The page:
Carved stones connect us to landscapes. Through the material, they connect us to a physical one; through the technique of its production and where it is placed, a human one; through the image itself, often a spiritual one. They are points in time and through time that allow us to sense the past and allow the past to leak into the present. Over time, these records of human interaction with the land become more and more precious, documents of moments lived hundreds of years ago. In turn, they, like the medieval churches where they are often found, become part of the landscape themselves, weathering back into it, taking the secrets of the centuries with them. Stone sculpture and landscape are inextricably linked.
Today feels like the first day of winter. I’m by Castle Beach, Tintagel, on the north coast of Cornwall, and the sky is driving clouds at a ferocious speed. I’m trying to write down these thoughts about carved stones that have just popped into my head, of course now, and am struggling to work my fingers into a suitable claw to hold a pen and notebook but there is water everywhere: a stream falls the last twenty feet onto the beach and is blown upward into spray, mingling with the vapourised waves and tendrils of rain that threaten a sustained downpour. I look for shelter, perhaps behind a rock on the beach? But the steps down are piles of rubble and everything is roped or fenced off, all destroyed by the sea. I scribble something, hope I can remember the rest. The caves on the shore, below the castle, draw the dark from the folded rock above.
I’m here to look in the church of St Materiana, on top of the cliffs, which is home to a few carved stones from the twelfth and fourteenth centuries, one of which I want to draw. I remember it as a triangular stone carved with a six-petalled circle design, set on the front of an altar. It’s a Romanesque carving and in excellent condition, or at least it was the last time I saw it. Climbing the hairpins of the path up the side of the valley, past the remains of the castle, I pick up the coast path and lean into the wind as the sea grinds the cliffs below. Rills of quartz thread the slate underfoot. Over a wall the silhouette of the church comes into view, alone on the high cliff. Blasts of wind flatten the gorse, comb the long grasses smooth.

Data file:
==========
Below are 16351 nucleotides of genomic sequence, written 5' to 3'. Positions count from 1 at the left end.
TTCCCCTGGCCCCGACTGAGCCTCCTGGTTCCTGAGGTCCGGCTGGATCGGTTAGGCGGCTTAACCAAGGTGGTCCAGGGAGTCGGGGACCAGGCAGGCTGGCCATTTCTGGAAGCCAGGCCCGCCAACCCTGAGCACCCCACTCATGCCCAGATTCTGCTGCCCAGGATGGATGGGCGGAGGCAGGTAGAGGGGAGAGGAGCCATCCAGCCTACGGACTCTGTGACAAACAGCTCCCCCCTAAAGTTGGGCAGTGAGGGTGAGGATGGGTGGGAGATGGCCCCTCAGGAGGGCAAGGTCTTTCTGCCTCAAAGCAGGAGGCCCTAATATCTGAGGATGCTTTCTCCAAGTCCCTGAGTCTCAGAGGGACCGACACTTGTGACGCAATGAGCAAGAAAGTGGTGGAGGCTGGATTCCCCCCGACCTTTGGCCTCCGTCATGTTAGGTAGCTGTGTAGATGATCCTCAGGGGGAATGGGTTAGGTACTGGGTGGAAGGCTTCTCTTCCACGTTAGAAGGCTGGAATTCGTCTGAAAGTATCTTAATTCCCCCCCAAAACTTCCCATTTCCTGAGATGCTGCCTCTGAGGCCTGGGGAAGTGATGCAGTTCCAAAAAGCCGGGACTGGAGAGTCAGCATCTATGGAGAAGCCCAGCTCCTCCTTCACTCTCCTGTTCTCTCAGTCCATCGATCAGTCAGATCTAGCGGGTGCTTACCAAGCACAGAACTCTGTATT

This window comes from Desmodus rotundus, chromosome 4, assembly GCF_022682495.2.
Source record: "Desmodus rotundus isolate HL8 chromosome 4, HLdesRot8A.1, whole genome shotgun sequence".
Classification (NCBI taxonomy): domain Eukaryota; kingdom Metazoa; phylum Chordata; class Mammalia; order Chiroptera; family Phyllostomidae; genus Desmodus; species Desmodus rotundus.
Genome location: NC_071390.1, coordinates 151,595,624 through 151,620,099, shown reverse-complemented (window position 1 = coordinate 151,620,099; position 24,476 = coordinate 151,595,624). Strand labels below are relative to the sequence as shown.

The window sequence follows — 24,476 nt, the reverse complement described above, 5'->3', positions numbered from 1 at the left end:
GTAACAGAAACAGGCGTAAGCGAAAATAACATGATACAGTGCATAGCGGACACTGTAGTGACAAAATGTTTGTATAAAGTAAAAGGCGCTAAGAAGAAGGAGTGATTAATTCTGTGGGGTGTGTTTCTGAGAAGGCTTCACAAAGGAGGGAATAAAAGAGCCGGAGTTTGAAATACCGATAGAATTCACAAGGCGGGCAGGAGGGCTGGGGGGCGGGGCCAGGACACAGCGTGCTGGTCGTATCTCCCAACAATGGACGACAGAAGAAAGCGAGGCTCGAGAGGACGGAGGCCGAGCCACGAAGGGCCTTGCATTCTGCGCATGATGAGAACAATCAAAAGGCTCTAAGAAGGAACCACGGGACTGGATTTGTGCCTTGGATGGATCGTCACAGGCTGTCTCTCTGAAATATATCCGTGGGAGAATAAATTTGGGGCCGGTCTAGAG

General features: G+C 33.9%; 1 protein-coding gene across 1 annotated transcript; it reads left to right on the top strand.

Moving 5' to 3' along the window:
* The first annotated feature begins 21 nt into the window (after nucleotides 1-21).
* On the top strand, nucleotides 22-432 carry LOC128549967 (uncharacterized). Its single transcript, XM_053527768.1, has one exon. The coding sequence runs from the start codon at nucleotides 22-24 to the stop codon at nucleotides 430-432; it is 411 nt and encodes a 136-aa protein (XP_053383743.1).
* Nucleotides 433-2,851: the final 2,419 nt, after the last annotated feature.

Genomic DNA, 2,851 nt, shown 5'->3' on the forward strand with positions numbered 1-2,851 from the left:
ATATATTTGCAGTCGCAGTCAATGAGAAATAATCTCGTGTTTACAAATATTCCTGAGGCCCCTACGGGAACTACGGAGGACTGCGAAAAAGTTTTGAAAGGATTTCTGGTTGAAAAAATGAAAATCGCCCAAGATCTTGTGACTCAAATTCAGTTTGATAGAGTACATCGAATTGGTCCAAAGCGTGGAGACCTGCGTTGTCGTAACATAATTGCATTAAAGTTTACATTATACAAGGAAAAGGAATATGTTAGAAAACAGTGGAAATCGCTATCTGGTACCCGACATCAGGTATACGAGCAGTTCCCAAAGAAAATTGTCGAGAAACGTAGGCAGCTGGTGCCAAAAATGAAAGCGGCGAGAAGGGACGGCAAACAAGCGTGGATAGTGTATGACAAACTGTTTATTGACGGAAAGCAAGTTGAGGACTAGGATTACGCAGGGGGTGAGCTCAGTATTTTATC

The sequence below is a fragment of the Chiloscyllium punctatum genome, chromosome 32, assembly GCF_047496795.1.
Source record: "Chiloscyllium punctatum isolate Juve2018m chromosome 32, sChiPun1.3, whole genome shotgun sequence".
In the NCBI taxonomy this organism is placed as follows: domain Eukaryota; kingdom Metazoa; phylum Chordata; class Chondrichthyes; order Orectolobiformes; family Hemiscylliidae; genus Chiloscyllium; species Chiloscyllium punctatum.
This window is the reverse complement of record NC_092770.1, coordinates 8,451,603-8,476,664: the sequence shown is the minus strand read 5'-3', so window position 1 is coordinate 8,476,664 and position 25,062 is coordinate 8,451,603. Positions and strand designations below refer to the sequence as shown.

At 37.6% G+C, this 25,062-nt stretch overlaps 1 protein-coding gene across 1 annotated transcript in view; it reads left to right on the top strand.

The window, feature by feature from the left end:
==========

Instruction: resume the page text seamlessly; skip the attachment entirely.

I’m reaching for my notebook again. I huddle over it and try to write something like the following: in looking at a stone carving we are viewing a past moment in time from our own moment in time, and in acknowledging it are connected to it, and through it to the land itself. Sometimes it is in the wilder places where this connection feels most powerful. They are part of the distinct pattern of a region.
Inside the church it is surprisingly loud: sections of the floor are up, and two men are working on the screen that divides the chancel from the nave. There is a Romanesque font, each corner carved with staring heads. In the chancel are fragments of capitals carved with chevrons and star ornament. The triangular stone is still attached to its altar. I take a picture as the wind rattles around the tower.